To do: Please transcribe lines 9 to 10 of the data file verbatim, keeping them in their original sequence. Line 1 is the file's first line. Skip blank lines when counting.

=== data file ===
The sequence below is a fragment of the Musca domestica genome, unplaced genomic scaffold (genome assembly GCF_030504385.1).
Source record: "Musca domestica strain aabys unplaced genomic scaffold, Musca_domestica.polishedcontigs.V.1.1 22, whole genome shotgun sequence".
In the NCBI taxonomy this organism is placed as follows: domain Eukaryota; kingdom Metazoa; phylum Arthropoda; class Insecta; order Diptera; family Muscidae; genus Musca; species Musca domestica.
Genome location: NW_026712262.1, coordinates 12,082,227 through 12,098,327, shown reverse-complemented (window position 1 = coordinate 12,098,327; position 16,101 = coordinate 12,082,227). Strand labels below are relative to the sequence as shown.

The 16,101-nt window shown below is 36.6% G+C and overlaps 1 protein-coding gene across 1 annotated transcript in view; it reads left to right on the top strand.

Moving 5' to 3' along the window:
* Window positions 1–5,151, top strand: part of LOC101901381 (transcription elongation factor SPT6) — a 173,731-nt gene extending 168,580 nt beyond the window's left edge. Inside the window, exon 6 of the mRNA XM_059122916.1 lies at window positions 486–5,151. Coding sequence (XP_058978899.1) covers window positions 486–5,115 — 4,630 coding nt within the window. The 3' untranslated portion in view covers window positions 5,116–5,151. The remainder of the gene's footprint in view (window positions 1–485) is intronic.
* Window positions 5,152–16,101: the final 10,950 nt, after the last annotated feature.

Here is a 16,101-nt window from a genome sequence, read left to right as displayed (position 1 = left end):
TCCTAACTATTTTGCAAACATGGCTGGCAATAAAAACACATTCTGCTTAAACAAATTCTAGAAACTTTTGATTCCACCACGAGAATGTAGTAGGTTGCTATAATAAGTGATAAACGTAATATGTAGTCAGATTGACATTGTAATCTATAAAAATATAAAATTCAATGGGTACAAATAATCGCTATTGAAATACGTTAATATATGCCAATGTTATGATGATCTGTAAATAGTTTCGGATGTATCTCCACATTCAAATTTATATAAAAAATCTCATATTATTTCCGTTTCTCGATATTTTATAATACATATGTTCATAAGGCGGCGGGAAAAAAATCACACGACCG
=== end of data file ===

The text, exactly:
Here is a 16,101-nt window from a genome sequence, read left to right as displayed (position 1 = left end):
TCCTAACTATTTTGCAAACATGGCTGGCAATAAAAACACATTCTGCTTAAACAAATTCTAGAAACTTTTGATTCCACCACGAGAATGTAGTAGGTTGCTATAATAAGTGATAAACGTAATATGTAGTCAGATTGACATTGTAATCTATAAAAATATAAAATTCAATGGGTACAAATAATCGCTATTGAAATACGTTAATATATGCCAATGTTATGATGATCTGTAAATAGTTTCGGATGTATCTCCACATTCAAATTTATATAAAAAATCTCATATTATTTCCGTTTCTCGATATTTTATAATACATATGTTCATAAGGCGGCGGGAAAAAAATCACACGACCG